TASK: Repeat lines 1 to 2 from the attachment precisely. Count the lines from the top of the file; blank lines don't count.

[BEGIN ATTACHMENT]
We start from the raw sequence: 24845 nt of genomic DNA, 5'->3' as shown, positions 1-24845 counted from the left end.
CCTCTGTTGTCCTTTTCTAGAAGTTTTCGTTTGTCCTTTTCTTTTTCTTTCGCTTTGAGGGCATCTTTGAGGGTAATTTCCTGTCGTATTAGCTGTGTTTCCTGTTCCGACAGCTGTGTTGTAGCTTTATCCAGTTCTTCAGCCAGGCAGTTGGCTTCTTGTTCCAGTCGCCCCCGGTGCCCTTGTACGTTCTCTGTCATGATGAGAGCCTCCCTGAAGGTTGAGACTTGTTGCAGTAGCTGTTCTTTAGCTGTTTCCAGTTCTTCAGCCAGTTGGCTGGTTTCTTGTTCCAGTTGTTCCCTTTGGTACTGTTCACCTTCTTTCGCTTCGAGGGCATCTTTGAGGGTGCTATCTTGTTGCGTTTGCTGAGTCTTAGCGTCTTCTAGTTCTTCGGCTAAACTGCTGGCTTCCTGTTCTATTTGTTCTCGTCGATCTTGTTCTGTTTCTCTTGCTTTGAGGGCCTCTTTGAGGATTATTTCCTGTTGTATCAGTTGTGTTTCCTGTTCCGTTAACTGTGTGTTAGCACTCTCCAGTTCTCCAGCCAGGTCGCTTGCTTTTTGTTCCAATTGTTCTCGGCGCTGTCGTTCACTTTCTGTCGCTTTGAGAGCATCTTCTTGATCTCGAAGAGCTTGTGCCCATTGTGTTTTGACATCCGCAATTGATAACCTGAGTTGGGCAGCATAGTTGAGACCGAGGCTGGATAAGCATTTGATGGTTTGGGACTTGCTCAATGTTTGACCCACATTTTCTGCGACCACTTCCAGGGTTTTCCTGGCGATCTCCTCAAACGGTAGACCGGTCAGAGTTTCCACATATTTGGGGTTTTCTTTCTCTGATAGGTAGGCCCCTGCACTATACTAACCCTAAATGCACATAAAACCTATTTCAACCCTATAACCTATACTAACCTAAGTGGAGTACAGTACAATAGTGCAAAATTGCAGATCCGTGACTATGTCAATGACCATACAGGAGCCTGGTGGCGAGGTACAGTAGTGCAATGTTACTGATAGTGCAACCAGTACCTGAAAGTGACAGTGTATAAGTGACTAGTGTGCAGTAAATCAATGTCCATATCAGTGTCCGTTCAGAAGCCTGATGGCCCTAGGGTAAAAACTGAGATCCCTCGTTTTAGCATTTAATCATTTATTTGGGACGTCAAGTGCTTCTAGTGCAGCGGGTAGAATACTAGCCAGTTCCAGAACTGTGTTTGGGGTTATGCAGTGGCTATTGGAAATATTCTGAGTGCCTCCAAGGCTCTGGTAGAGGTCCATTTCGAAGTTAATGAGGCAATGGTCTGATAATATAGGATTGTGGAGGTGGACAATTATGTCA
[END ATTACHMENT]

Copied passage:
We start from the raw sequence: 24845 nt of genomic DNA, 5'->3' as shown, positions 1-24845 counted from the left end.
CCTCTGTTGTCCTTTTCTAGAAGTTTTCGTTTGTCCTTTTCTTTTTCTTTCGCTTTGAGGGCATCTTTGAGGGTAATTTCCTGTCGTATTAGCTGTGTTTCCTGTTCCGACAGCTGTGTTGTAGCTTTATCCAGTTCTTCAGCCAGGCAGTTGGCTTCTTGTTCCAGTCGCCCCCGGTGCCCTTGTACGTTCTCTGTCATGATGAGAGCCTCCCTGAAGGTTGAGACTTGTTGCAGTAGCTGTTCTTTAGCTGTTTCCAGTTCTTCAGCCAGTTGGCTGGTTTCTTGTTCCAGTTGTTCCCTTTGGTACTGTTCACCTTCTTTCGCTTCGAGGGCATCTTTGAGGGTGCTATCTTGTTGCGTTTGCTGAGTCTTAGCGTCTTCTAGTTCTTCGGCTAAACTGCTGGCTTCCTGTTCTATTTGTTCTCGTCGATCTTGTTCTGTTTCTCTTGCTTTGAGGGCCTCTTTGAGGATTATTTCCTGTTGTATCAGTTGTGTTTCCTGTTCCGTTAACTGTGTGTTAGCACTCTCCAGTTCTCCAGCCAGGTCGCTTGCTTTTTGTTCCAATTGTTCTCGGCGCTGTCGTTCACTTTCTGTCGCTTTGAGAGCATCTTCTTGATCTCGAAGAGCTTGTGCCCATTGTGTTTTGACATCCGCAATTGATAACCTGAGTTGGGCAGCATAGTTGAGACCGAGGCTGGATAAGCATTTGATGGTTTGGGACTTGCTCAATGTTTGACCCACATTTTCTGCGACCACTTCCAGGGTTTTCCTGGCGATCTCCTCAAACGGTAGACCGGTCAGAGTTTCCACATATTTGGGGTTTTCTTTCTCTGATAGGTAGGCCCCTGCACTATACTAACCCTAAATGCACATAAAACCTATTTCAACCCTATAACCTATACTAACCTAAGTGGAGTACAGTACAATAGTGCAAAATTGCAGATCCGTGACTATGTCAATGACCATACAGGAGCCTGGTGGCGAGGTACAGTAGTGCAATGTTACTGATAGTGCAACCAGTACCTGAAAGTGACAGTGTATAAGTGACTAGTGTGCAGTAAATCAATGTCCATATCAGTGTCCGTTCAGAAGCCTGATGGCCCTAGGGTAAAAACTGAGATCCCTCGTTTTAGCATTTAATCATTTATTTGGGACGTCAAGTGCTTCTAGTGCAGCGGGTAGAATACTAGCCAGTTCCAGAACTGTGTTTGGGGTTATGCAGTGGCTATTGGAAATATTCTGAGTGCCTCCAAGGCTCTGGTAGAGGTCCATTTCGAAGTTAATGAGGCAATGGTCTGATAATATAGGATTGTGGAGGTGGACAATTATGTCA